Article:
Results from village council elections which took place on 2nd December show that nearly half the registered voters decided not to cast their votes. This may be a historical trend. But it shows that despite the government and opposition parties having raised the stakes for these elections, this did not provoke a strong response from rural voters.
Post the elections, the Labour-PMSD alliance has claimed that 104 out of the 130 village councils returned to power are affiliated to it; Paul Bérenger has claimed on his part that 48% of the newly elected village councils belong to the MMM-MSM fold. Despite the relative indifference of the rural population in the village council polls, as shown by the high rate of abstention of voters, the two sides want to prove that they have solid grounding in rural constituencies. We can leave it at that.
Municipal elections are scheduled for Sunday 9th December. Here again, the two sides are putting all their weight for securing a win in the five municipalities. It is assumed that a win in a majority of municipalities by either side could set the pace for general elections due in 2015. This should explain why the two sides are spending so much of their energies in the relatively short campaigning time available to win over municipal councils.
While general election results can impact directly on municipal council elections, one cannot in normal circumstances depend on the outcome of municipal council elections to project the outcome of general elections. This is more the case when there is quite some time between current municipal elections and general elections. Many things can happen between now and 2015, no matter what the outcome of municipal elections. Political alliances are not cast in stone. So, shifts can take place as perceptions of support from voters change in the minds of political leaders. The encrypted message that municipal results could send in this regard, no matter how low the turnout of voters, should explain all the emphasis being placed on the municipals currently by both sides.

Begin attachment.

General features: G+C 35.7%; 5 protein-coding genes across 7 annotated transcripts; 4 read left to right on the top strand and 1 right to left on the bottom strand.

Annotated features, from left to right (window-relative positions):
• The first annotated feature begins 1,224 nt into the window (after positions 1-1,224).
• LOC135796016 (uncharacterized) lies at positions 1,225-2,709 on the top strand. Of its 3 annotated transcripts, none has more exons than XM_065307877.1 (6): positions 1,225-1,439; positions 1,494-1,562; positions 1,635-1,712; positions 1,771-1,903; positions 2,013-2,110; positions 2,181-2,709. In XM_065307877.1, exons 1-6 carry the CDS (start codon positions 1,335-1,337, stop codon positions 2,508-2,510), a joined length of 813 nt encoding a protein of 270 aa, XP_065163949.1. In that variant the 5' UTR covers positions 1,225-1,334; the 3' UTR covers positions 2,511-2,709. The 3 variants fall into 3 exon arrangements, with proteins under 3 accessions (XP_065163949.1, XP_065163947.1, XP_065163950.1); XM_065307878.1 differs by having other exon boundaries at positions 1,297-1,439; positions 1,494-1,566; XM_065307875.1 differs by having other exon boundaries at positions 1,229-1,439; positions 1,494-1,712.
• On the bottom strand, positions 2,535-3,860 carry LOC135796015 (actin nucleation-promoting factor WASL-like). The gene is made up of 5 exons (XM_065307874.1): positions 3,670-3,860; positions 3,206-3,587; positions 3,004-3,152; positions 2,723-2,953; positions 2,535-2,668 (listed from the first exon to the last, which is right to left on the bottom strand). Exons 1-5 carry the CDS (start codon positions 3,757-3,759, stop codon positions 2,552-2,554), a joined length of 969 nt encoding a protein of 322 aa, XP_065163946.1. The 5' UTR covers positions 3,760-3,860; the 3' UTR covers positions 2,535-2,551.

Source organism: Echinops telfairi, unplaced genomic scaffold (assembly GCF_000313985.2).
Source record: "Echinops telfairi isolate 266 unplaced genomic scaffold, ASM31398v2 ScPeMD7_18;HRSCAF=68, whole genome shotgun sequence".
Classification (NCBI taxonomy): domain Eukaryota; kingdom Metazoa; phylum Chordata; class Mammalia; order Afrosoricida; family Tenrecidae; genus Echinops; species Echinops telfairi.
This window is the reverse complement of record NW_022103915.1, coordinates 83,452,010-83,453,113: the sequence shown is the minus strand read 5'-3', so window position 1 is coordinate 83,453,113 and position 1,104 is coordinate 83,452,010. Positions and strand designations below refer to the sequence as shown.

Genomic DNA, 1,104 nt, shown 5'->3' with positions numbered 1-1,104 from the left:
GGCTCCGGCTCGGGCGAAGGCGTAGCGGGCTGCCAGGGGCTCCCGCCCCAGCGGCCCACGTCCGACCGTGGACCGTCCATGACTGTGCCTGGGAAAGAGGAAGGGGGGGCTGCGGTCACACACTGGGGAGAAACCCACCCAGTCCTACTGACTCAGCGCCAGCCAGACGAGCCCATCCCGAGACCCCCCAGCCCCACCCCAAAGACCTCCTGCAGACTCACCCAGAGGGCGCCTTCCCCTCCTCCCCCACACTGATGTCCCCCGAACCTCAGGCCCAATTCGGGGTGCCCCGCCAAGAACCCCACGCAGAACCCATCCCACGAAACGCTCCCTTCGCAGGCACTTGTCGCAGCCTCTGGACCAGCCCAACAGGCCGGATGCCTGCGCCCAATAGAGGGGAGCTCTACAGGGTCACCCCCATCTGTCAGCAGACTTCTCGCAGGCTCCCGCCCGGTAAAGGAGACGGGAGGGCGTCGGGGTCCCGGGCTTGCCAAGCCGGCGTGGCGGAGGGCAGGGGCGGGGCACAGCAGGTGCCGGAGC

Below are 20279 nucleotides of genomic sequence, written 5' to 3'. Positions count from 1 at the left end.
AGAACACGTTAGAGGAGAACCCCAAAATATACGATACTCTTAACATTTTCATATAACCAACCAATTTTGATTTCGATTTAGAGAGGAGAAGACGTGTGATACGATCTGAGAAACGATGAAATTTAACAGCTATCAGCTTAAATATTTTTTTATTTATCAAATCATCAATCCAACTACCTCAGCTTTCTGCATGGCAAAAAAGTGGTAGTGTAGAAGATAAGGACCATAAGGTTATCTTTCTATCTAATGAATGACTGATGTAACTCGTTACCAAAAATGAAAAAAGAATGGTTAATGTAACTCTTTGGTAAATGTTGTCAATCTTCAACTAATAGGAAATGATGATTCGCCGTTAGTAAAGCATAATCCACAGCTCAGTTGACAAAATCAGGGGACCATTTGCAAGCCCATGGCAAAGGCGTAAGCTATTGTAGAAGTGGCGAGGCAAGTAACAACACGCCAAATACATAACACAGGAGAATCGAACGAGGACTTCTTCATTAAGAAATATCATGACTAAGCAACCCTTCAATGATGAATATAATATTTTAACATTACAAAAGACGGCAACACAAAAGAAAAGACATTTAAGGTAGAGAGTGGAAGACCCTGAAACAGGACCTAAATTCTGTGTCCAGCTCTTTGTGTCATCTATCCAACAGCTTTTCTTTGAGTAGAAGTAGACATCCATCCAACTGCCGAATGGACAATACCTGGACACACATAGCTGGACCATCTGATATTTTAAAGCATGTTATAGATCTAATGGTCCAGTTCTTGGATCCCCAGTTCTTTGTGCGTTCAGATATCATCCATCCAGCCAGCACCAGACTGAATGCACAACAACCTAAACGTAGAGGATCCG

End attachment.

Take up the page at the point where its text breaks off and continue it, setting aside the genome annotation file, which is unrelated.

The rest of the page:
Just like the government considers that rural constituencies are a determining force for it in general elections, the opposition parties assume that winning municipals amounts to a consolidation of their vote base. This is why the stakes are raised. This is why the MMM opposition would like to see urban voters give it a vote of confidence despite its erratic meanderings over so many years in quest of a political alliance. If, on the other hand, the government demonstrates, despite liabilities accumulated due to its incumbency in municipal councils over the past seven years that it can win over municipal elections, it will look like a potential winner in 2015 at the national level as well. That will be an outcome that could shatter existing political alliances.
Municipal council elections have a dynamics of their own. As demonstrated in the case of recent village council elections, many electors do not see much of a stake in them just the same. They believe that local administration hardly has any impact on their day-to-day except from the negative side in the sense of council administrations not doing what ought to be done. They prefer to abstain from voting in the municipals as they cannot sway the inefficient administration which camps in urban councils. They prefer to come more forcefully in general elections.